Don’t be lazy.
This applies to any career, but when you’re telecommuting it’s even more crucial that you don’t fall into a downward spiral of laziness and procrastination. I’ve witnessed multiple freelancers over the years come and go because they haven’t submitted their work on time, or have produced lacklustre work just for the sake of hitting deadlines. You need to differentiate yourself from these people, and by proving yourself to be a hard worker, you’ll increase the confidence of your employers in no time.
A company will always be more willing to hand over work to someone who will get the job done efficiently and on time, and by doing so you’ll eventually prove yourself to be indispensable. If you’re already working part-time or full-time for another company but you’re looking to snag yourself a telecommuting job, then be sure to adjust your schedule accordingly to allow for time to work on your various projects.
Though telecommuting sounds like it’d be a slacker’s dream, in actuality (in my experience at least) it’s a demanding job that requires you to work at all hours if you’re going to get the job done. As most of these roles are creative, sometimes you’ll find yourself experiencing a drop in productivity as you struggle for inspiration, while other times you may be given so much work to complete that you’ll find yourself working late and getting up early. It’s not as easy as an outsider may think, and if you’re looking to enter into a telecommuting role simply because you feel it may be less stressful than your typical 9-to-5, then you should prepare to be disappointed.
Build a relationship with your co-workers.
If you work for an online company and you don’t hold steady communication with your co-workers, management and other employees, then you’re essentially just a faceless human who submits work for them every now and again. Though they may enjoy your work, to them you’ll be almost entirely anonymous, and maintaining anonymity within any company isn’t exactly recommended.
Get to know others working for your company on a personal level, whether it be through online communication if you’re working in different cities/countries, or through arranging meet-ups if you live within the vicinity of one another. There’s no chance of you climbing up the ladder if your employers know nothing about you.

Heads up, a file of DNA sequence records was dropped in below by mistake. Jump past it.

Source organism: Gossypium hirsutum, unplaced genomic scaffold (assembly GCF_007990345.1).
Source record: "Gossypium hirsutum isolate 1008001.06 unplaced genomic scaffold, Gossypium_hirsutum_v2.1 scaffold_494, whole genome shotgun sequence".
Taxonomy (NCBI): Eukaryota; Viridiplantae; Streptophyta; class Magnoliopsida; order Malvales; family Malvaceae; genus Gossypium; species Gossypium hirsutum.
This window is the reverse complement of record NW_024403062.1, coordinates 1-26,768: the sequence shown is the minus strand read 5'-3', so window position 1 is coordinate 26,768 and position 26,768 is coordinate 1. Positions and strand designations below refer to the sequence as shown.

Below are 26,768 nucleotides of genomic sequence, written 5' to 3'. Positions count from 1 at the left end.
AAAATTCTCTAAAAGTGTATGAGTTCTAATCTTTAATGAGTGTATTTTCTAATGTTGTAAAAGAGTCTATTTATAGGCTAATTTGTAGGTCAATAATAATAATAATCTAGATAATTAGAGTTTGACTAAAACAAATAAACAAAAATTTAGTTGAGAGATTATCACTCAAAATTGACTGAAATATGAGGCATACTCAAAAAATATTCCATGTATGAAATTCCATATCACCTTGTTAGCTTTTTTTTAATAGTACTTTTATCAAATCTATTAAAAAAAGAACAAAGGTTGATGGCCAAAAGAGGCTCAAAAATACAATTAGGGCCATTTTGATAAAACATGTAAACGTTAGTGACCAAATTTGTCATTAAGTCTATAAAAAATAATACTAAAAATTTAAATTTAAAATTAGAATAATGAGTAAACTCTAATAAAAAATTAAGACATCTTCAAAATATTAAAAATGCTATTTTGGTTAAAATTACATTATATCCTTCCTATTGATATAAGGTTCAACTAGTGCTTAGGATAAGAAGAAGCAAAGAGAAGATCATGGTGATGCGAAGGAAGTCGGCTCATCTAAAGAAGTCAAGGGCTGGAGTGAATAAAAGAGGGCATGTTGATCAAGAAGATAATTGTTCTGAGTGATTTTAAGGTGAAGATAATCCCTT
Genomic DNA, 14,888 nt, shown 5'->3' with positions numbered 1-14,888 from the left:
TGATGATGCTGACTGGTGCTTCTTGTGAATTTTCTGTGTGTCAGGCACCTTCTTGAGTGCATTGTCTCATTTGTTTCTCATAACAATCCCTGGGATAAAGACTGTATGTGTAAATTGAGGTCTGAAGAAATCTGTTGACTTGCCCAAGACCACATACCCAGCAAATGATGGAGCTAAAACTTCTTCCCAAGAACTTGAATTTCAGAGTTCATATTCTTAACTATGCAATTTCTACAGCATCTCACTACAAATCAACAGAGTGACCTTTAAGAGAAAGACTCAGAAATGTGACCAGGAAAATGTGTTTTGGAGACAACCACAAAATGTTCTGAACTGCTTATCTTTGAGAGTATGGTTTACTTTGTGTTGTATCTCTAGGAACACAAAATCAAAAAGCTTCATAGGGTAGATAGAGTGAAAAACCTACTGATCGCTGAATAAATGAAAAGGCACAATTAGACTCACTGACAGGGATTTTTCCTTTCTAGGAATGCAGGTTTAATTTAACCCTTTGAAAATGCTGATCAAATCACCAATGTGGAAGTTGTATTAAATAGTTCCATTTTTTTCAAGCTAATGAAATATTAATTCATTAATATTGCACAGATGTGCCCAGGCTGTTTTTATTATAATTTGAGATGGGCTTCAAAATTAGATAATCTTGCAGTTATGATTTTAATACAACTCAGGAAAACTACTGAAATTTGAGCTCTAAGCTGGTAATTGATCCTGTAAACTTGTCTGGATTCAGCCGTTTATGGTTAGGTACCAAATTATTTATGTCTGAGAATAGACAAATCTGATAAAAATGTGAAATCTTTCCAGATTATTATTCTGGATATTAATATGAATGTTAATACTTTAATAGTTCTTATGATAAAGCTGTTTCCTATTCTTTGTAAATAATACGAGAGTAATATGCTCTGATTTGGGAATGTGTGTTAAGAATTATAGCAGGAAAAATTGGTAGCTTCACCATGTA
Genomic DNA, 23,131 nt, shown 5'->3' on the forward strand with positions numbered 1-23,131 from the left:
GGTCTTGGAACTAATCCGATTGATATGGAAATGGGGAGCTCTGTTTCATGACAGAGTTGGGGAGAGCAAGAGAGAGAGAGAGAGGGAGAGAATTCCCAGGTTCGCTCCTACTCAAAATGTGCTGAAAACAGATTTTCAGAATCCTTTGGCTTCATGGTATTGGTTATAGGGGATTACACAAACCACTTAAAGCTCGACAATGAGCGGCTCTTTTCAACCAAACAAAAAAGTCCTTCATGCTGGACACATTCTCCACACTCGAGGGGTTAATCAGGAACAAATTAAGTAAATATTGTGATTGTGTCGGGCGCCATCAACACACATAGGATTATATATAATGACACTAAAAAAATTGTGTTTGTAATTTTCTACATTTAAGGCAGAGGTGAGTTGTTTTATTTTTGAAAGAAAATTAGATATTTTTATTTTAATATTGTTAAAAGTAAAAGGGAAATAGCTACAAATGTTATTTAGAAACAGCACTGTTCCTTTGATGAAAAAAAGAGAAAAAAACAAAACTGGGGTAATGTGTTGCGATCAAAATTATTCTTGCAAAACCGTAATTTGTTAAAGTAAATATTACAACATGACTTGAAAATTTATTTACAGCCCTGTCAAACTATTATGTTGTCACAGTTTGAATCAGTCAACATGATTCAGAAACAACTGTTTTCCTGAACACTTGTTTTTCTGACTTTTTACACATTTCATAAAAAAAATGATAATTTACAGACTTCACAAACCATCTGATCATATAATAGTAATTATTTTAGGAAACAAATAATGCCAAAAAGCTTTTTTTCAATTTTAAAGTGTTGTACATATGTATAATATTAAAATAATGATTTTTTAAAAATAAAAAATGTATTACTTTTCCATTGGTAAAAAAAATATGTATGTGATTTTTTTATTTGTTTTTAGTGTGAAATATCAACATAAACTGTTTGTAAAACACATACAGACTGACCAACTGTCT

Step out of your comfort zone.
With most jobs in the creative industry you’ll likely be required to do some legwork and be a “lone ranger” representing your company. Whereas jobs which see you work in an office may require you to attend the odd company meeting or go on training courses in another city with your colleagues, as you’re working alone telecommuting roles in the creative sector may see you being asked to go out there and stand on your own two feet in situations that may seem a little daunting initially.
During my time working with online companies I’ve been thrust out of my comfort zone various times, from being asked to travel to different cities in order to conduct interviews or attend various shows for coverage, to travel solo to business meetings with very little information as to what said meeting will be about. I’ve been called in for what has been positioned to me as a routine business get-together with co-workers in various cities only to find myself sitting at the head of a table with all eyes on me, and I’ve had interview opportunities thrust upon me with only twenty minutes to prepare. Not only does saying “yes” to these kinds of opportunities build character, but it also shows that you’re willing to go out and there and represent the organization you’re working for no matter the circumstances.
Even though these sorts of activities may not represent your typical day-to-day work, proving yourself to be willing and able to do them will prove to be a hugely positive thing for your career in the long run. Approach these opportunities head-on, even if they make you feel uncomfortable. At the risk of sounding like a quote you’d see plastered on the Facebook wall of a particularly insufferable acquaintance, you won’t succeed if you aren’t willing to take risks.